Electric Bikes Offer Similar Health Benefits as Conventional Bicycles
Love at first ride.
The EVELO blog
Category: Bicycle Fitness
Electric bike riders are just as active as conventional bicycle riders and are likely to enjoy similar health benefits, according to the results of a three-year European study released in June 2019.
This large electric bike survey monitored the physical activity of nearly 10,000 adults in seven major European cities.
In the end, the data showed “that physical activity from travel-related activities is similar for e-bikers and cyclists, as measured by MET-minutes [metabolic equivalent or energy expenditure of a specific activity each minute] per week…Moreover, overall physical activity among both groups was also comparable. These findings counter the often-raised concern that e-biking may result in a substantial reduction of physical activity for traveling due to the electric assist of e-bikes, which reduces the required physical effort.” … Read more
Riding an electric bike, whether as you commute or just for fun, can significantly contribute to your health, improving cardiovascular conditioning, improving brain function, and helping you maintain a healthy body weight.
Bike riding is one of many kinds of exercise that get you outside, elevate your heart rate, and induce the many benefits of physical activity. … Read more
Google Maps is among the best, free online mapping solutions, and it can be a good tool for planning recreational bike rides or commutes.
Whether you’re taking a leisurely ride around town, commuting to work or school, or even getting some serious exercise, riding an electric bike is fun and fast. But riding an electric bike is not the same as driving. You don’t necessarily want to use the same roads and you may not be interested in the shortest route. … Read more
Baby boomers can have fun, improve their fitness, and create or strengthen friendships with bicycling. And riding an electric bike makes getting back into bicycling even easier.
Here are five tips to help you get back into riding a bike. … Read more
Riding an electric bike is fun. It reminds you of when you were young and you patrolled the streets and roads in your home town. This week, Pete Prebus, the founder of the Electric Bike Report joined EVELO to talk about electric bikes. Turns out they are fun for him too. … Read more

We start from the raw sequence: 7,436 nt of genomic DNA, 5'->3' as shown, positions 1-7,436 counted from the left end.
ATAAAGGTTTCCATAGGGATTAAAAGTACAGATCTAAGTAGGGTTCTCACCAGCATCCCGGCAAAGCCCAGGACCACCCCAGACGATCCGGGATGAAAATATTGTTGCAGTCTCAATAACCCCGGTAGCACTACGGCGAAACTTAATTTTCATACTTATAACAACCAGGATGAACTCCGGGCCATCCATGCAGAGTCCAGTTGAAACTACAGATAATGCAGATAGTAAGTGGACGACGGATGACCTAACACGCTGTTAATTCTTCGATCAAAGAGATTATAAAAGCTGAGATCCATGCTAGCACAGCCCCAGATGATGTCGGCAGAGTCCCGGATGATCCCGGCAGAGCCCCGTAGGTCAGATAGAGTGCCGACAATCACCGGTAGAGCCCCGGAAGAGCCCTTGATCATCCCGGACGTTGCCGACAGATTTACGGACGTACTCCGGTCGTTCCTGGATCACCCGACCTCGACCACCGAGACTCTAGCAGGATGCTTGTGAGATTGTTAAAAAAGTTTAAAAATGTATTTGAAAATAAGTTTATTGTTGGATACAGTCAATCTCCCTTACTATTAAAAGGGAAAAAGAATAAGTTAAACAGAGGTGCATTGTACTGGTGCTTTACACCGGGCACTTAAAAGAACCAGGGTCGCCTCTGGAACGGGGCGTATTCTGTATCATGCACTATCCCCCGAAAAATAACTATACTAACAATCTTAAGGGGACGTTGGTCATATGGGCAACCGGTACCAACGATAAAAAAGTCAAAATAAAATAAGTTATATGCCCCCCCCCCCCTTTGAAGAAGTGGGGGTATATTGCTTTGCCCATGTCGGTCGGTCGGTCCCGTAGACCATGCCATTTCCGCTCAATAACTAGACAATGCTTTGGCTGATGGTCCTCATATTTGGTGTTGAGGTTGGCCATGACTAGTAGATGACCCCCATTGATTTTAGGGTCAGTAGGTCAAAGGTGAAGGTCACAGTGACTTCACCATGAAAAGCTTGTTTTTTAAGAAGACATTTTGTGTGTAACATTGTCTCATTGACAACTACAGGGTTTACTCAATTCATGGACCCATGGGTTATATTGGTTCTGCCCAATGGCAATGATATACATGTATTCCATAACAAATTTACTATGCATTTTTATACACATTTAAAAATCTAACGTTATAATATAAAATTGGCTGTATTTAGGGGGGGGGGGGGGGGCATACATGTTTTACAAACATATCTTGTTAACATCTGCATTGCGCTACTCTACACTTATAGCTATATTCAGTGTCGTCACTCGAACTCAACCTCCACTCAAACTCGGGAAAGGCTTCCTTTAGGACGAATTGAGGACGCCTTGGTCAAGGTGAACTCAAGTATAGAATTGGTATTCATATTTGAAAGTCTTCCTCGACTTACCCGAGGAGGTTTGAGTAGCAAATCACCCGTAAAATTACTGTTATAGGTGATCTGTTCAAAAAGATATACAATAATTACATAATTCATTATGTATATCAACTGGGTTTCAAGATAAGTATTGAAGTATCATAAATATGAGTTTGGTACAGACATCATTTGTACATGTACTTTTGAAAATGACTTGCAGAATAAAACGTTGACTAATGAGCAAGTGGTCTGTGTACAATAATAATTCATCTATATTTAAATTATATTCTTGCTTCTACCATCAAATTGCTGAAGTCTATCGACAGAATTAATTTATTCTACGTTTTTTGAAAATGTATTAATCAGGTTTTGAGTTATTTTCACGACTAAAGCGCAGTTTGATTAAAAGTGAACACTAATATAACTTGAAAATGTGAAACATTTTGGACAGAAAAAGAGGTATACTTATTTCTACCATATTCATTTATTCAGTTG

The short answer is no. In most cases, you cannot use a health savings account (HSA) to purchase an electric bike or really any sports or recreational equipment. But there is a longer answer which could end in “yes.”“Americans can use their health savings account to purchase exercise equipment, like a bicycle, if they have a diagnosed medical condition and receive a Letter of Medical Necessity from their doctor,” said Shobin Uralil, founder and COO of Lively, a customer-centric HSA provider.
Between 70-and-90 percent of electric bike owners and shoppers in the United States are 45-years-old or older. These mature, mostly recreational riders are helping to encourage bicycling, fitness, and growth in the popularity of electric bikes.
There are, of course, many factors contributing to the interest in and excitement for e-bikes in the United States. … Read more
Riding an electric bike helped adults with type-2 diabetes improve aerobic conditioning and lower cardiometabolic risk factors, according to a recent study.
Researchers at the University of Bristol in the United Kingdom monitored the impact riding an electric bike had on participants with type-2 diabetes. The study’s 18 subjects rode their electric bikes an average of 13 miles per week for 20 weeks.
The subjects enjoyed a 10.9 percent increase in predicted maximal aerobic power over the course of the study. And participants reached 74.7 percent of their maximum heart rate while riding an electric bike compared to 64.3 percent when walking.
Riding an electric bike is not as vigorous an exercise as riding a conventional bike or, perhaps, even running long distances, but the activity provides a better workout than simply walking. And, as this study concluded, riding an electric bike may be enough to help reduce the risks associated with type-2 diabetes, perhaps, even playing a role in remission associated with weight loss. … Read more
Cycling on an electric bike just a few times each week can improve an adult’s cardiorespiratory performance and general health in ways similar to riding a conventional bicycle or taking vigorous walks, according to several clinical studies.
One of the most telling studies, released in the May 2018 edition of the Clinical Journal of Sports Medicine, compared the peak oxygen uptake (VO2 max) of 32, overweight adults before and after four weeks of bicycle commuting. … Read more
Riding an electric bike just a few times a week may improve brain function in adults 50-years-old and older, potentially reducing the risk of contracting Alzheimer’s disease, vascular dementia, and other age-associated neurodegenerative disorders, according to a new report from the U.K.-based cycleBOOM project.
Doctors and scientists have long known that there is a connection between outdoor exercise and mental and emotional well being. For example, a German study released in 2007, “High impact running improves learning,” showed that exercising before studying could help a person learn vocabulary about 20 percent faster. The study also reported that “regular physical exercise improves cognitive functions and lowers the risk for age-related cognitive decline.” … Read more